An Irish immigrant lands in 1950s Brooklyn, where she quickly falls into a romance with a local. When her past catches up with her, however, she must choose between two countries and the lives that exist within.
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Ireland, early-1950s. Eilis Lacey is a young woman working in a grocery shop. She has greater ambitions and moves to Brooklyn, New York, leaving her mother and sister, Rose, behind. She is terribly homesick but eventually settles down, finding a job, studying to be a bookkeeper and meeting a nice young man, Tony. Things are going well but then she learns that Rose has died, and decides to return to Ireland, temporarily. She and Tony hastily get married and then she sets off back to Ireland, alone. Life is about to get complicated... Written by
Rooney Mara was originally cast in the lead role. However, her eventual replacement, Saoirse Ronan, was a front-runner for the part since the film began development, but she was too young to portray Eilis. The production was stalled for years, Mara backed out and when the project was ready to resume, Ronan had aged properly to fit the character and won the part. See more »
In the final shooting script the scene quickly fast forwards during the meal. By this point the main course would be different than the Spaghetti they were eating initially. See more »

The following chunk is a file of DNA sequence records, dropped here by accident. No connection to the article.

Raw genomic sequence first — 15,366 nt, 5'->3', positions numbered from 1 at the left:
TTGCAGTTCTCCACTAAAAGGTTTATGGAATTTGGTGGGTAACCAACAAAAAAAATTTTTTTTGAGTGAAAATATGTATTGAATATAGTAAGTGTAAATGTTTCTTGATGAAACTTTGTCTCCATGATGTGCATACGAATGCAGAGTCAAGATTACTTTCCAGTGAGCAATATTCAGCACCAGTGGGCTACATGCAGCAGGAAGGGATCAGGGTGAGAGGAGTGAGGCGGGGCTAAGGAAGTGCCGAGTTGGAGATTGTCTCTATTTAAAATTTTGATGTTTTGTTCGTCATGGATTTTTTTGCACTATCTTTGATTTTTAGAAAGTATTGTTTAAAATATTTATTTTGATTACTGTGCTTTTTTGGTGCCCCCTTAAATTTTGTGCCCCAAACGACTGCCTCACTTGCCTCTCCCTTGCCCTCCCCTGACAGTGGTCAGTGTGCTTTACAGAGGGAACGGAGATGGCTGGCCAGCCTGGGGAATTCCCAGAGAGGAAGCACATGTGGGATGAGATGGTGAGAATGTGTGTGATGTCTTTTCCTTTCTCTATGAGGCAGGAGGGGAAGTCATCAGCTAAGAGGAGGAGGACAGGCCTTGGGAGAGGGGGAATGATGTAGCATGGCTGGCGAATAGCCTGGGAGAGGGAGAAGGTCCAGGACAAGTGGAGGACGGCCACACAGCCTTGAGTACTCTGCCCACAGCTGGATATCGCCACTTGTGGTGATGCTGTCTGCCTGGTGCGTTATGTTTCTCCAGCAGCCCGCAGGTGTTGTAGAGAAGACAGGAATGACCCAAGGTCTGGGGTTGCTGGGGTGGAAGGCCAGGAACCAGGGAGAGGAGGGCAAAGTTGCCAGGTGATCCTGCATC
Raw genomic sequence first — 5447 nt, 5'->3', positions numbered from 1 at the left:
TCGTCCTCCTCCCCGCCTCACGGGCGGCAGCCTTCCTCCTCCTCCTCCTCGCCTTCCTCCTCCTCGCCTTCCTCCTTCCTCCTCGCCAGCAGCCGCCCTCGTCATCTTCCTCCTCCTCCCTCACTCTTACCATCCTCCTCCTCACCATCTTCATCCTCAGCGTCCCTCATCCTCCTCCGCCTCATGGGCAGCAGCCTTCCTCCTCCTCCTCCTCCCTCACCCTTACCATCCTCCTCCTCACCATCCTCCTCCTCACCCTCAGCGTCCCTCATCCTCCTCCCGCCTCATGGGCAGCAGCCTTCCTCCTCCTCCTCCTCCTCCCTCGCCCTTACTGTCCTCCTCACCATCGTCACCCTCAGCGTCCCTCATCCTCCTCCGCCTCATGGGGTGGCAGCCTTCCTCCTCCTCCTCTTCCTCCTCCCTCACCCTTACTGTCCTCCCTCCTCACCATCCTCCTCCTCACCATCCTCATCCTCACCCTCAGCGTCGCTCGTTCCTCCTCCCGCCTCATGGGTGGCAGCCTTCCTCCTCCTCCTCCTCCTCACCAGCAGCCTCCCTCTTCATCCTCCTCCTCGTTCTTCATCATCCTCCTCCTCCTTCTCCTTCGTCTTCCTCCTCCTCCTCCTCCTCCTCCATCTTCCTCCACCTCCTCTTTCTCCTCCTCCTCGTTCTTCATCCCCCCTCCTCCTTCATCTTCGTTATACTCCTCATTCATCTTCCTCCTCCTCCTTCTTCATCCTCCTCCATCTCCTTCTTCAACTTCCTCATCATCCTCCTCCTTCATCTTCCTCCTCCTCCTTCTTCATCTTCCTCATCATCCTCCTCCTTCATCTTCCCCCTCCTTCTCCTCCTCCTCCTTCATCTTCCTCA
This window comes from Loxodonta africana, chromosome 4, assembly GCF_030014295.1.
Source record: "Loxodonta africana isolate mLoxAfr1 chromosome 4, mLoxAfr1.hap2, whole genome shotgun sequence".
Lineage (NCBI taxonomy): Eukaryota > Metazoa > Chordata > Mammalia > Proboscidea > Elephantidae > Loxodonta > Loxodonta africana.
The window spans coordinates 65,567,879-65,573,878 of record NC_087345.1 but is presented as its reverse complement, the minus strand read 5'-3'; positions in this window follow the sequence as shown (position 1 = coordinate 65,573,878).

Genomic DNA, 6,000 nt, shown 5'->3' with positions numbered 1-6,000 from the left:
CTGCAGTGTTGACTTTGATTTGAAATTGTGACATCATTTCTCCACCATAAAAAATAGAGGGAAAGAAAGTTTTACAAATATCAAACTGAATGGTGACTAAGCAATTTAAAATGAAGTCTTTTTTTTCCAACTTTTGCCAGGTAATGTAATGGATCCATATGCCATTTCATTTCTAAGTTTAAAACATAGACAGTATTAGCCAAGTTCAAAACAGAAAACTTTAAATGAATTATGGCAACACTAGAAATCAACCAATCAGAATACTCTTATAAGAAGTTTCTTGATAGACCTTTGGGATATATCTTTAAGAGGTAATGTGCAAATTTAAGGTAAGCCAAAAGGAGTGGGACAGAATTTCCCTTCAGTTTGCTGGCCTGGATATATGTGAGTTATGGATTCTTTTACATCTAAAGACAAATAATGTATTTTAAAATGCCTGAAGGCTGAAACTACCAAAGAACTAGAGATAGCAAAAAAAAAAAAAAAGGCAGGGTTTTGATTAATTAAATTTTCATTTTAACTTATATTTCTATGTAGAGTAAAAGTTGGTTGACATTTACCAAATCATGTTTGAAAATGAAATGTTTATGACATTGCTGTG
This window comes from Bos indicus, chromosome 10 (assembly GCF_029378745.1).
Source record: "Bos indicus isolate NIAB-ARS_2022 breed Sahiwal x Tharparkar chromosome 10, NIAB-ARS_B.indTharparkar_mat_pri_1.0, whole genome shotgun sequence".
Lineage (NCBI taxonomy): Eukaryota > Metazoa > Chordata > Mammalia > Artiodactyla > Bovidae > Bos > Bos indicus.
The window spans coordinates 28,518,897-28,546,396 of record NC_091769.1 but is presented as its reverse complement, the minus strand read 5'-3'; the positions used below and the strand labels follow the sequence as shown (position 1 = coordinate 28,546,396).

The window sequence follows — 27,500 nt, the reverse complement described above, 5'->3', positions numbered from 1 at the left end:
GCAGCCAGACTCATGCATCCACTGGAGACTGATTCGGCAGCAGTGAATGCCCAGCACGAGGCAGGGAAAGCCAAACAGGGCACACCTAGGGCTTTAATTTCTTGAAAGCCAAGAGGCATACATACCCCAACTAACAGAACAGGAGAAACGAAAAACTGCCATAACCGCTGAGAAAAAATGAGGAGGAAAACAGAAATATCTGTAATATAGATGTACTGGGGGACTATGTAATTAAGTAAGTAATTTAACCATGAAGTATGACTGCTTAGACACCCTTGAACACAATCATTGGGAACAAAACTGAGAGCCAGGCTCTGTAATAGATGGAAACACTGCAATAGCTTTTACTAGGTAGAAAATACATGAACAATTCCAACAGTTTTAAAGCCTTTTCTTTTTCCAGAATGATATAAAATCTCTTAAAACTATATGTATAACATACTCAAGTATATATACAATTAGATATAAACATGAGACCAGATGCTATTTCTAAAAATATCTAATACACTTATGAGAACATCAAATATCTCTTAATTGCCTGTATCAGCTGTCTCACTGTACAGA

Miss Kelly wants to talk to you later.
Not if what you're going to say will cause trouble for me in some way or another.
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I was lucky enough to get tickets to a preview of Brooklyn last week, and in a rare change from the normal routine, I went into a film knowing absolutely nothing about it.
It was such a full house, that I ended up staring up at the screen from well outside my usual comfort zone at an awkward angle, too close to the screen, and away from my girlfriend which wasn't a great start, but once the film started I was quickly caught up in the magnificence of Saoirse Ronan's performance and forgot about any of those minor gripes.
Ronan owned this film, from first to last. The storyline itself is a somewhat thin and a follows a well-trodden path but Ronan gives it such heft, and brings the intensity of her character's experience and development full force such that any deficiencies of the story seem inconsequential. It was only after leaving the screening that I really looked back at some of the plot points and realised how contrived it had been in places, but for the time I was watching it, I was simply living it through the potency of the acting. Ronan was brilliant in this, and I struggle to think of any recent performances that can match this for the confidence and sure-footedness that she showed. I think she's in with a good shout for an award or two for this role.
It's worth mentioning Julie Waters as well, who reliably entertains and impresses in all she does. Between her and Saoirse Ronan, they made sure that Brooklyn passed the 6 laugh test – and also the 6 cry test. I laughed, and cried, and laughed as I was crying, and cried as I was laughing pretty much throughout the whole film. A thoroughly enjoyable film, where the central performance takes the audience on an engrossing and emotional trip through an otherwise somewhat slight storyline.
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